61 Here, Ms Murphy’s failure to get and consider the appellant’s brother’s evidence could be regarded as an unfair act. That evidence was capable, if accepted on consideration, of corroborating the claims of the appellant and so yielding satisfaction that he had a well-founded fear of persecution. The power to “get” information was conferred on the Tribunal for the purpose of discharging its review function. The unfairness in the circumstances of not exercising that power had the consequence that the Tribunal’s obligation to review the Minister’s delegate’s decision was not lawfully discharged. However, as it was not in Li, at , so too in this case it is not necessary to “determine what [s 422B(3)] requires and what may be the consequence of a breach of that provision”.
62 Ground 1 does not, in itself, specify a jurisdictional error, although it may have the consequence that there was a failure to discharge the function of review. How that might occur was explained in Minister for Immigration and Border Protection v SZMTA (2019) 93 ALJR 252 by Bell, Gageler and Keane JJ, at , who stated:
13. Amongst the obligations to be observed by the Tribunal in the conduct of the review which are implicit in the scheme of Pt 7 is the obligation to reconsider the merits of the decision under review “in light of the information, evidence and arguments which are relevant to the application and which are provided to it or which it obtains for itself”. That obligation is fundamental to the nature of the review for which Pt 7 provides. Whilst it is for the Tribunal to assess the relevance of, and the weight to be attributed to, any item of evidence, the Federal Court has properly recognised that the Tribunal would fail to perform its duty of review if it failed to take account of cogent evidence providing substantial support to the applicant’s case, including any such evidence contained in a document or report provided to it by the Secretary, in the same way that the Tribunal would fail to perform that duty if it failed to take account of a substantial and clearly articulated argument advanced by the applicant in support of that case.
[Emphasis added; footnotes omitted]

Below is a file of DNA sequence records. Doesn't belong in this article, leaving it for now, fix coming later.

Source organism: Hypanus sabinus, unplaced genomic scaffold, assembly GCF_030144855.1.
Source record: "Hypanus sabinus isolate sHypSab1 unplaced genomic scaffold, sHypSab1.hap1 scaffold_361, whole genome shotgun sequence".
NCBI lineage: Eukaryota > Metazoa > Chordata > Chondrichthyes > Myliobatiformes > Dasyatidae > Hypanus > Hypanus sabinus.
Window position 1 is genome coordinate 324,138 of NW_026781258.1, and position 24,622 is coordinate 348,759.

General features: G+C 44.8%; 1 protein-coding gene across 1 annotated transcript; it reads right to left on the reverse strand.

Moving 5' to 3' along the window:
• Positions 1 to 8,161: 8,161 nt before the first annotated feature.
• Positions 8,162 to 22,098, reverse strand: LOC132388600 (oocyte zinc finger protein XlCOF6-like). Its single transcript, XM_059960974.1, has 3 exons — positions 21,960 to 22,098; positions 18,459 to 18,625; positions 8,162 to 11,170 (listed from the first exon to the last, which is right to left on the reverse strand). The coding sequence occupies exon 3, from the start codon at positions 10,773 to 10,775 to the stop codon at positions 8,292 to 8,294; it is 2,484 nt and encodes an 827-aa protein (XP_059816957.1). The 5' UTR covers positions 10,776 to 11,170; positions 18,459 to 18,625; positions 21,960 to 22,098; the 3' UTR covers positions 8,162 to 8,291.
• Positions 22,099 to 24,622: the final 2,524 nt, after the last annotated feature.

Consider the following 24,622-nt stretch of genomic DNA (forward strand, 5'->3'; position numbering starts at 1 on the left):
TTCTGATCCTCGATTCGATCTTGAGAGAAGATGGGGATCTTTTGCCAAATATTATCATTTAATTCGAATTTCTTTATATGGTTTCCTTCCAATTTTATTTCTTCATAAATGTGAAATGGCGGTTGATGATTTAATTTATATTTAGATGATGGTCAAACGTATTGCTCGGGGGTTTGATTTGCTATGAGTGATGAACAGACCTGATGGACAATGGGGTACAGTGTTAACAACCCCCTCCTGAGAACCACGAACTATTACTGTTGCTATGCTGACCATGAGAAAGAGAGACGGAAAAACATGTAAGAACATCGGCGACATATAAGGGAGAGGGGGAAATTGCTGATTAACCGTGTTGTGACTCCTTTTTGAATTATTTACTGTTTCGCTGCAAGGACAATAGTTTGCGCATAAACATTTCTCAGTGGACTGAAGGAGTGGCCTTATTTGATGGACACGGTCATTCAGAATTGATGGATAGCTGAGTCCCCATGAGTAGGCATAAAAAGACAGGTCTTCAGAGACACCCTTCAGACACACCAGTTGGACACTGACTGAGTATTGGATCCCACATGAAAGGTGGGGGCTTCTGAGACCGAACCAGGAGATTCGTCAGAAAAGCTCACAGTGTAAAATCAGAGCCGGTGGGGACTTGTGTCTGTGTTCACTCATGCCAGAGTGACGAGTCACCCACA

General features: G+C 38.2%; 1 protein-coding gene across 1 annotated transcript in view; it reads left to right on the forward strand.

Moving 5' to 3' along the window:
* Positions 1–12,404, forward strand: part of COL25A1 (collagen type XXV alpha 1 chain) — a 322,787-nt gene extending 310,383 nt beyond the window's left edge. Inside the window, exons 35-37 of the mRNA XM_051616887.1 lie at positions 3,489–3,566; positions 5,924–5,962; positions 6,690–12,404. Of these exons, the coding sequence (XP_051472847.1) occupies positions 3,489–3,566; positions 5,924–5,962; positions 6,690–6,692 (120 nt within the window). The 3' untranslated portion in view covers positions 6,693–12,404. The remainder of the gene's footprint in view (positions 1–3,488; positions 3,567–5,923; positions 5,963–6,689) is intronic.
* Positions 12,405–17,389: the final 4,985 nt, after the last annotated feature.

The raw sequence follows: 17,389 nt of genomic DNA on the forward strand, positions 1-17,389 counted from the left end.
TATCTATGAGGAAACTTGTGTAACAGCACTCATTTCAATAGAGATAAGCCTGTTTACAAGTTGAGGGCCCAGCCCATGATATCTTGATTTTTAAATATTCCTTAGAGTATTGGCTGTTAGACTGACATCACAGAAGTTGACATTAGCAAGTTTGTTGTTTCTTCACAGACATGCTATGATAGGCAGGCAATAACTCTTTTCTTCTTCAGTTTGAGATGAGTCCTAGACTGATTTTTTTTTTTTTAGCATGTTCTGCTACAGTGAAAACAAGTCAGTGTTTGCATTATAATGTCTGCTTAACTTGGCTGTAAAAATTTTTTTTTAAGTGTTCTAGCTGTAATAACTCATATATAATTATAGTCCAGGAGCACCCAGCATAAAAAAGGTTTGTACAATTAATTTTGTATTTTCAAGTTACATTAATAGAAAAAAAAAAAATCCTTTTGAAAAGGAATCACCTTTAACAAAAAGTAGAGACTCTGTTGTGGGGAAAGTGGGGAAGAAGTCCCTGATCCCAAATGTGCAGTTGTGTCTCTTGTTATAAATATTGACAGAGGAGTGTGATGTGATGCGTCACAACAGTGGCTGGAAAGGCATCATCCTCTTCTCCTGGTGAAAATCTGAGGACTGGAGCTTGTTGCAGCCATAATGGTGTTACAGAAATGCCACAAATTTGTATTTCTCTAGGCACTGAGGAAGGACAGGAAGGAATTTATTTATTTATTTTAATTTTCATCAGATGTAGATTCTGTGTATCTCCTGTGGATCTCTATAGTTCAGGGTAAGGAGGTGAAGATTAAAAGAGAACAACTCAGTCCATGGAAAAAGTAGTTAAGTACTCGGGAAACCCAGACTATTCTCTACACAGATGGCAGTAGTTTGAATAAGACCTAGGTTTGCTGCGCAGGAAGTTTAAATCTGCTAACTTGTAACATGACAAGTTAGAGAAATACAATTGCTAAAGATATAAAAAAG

63 Here, the brother’s evidence was corroborative and, if accepted, might have made a difference to the fate of the appellant’s review. The Tribunal failed to take account of it in circumstances where it was obliged so to do. So the failure to get and consider it was material: Hossain v Minister for Immigration and Border Protection (2018) 264 CLR 123. That means that the Tribunal failed to discharge its review function.
64 As to ground 2, it is settled that, by s 425 of the Act, the Tribunal was obliged to offer the appellant a meaningful hearing: Minister for Immigration and Multicultural and Indigenous Affairs v SCAR (2003) 128 FCR 553. A failure to comply with the requirements of s 425 involves a jurisdictional error. In this case, the Tribunal did offer the appellant a meaningful hearing. It is just that, having so done, it did not, as it was obliged in the circumstances to do, get and consider the appellant’s brother’s evidence.
65 It follows that the appeal must be allowed, the orders made by the Federal Circuit Court set aside. In lieu thereof, it should be ordered that the Tribunal’s decision be brought up and quashed by a writ of certiorari. A writ of mandamus should issue directed to the AAT requiring that it undertake the review of the Minister’s delegate’s decision according to law.
66 The Minister submitted that the costs order made in the Federal Circuit Court ought not to be disturbed in the event that amendment of add ground 3 was permitted and that ground succeeded. But, as the appellant submitted, success on that ground depended on the evidence already filed in the court below. Further, the point raised by ground 3 had, as I have highlighted, been appreciated by the learned primary judge as raising a question as to whether there was a duty to inquire in the circumstances of this case. In any event, the appellant was also successful in relation to ground 1, which is another reason to disturb the costs order below. In these circumstances, my view is that the appellant ought to have his costs both in this Court and in the court below.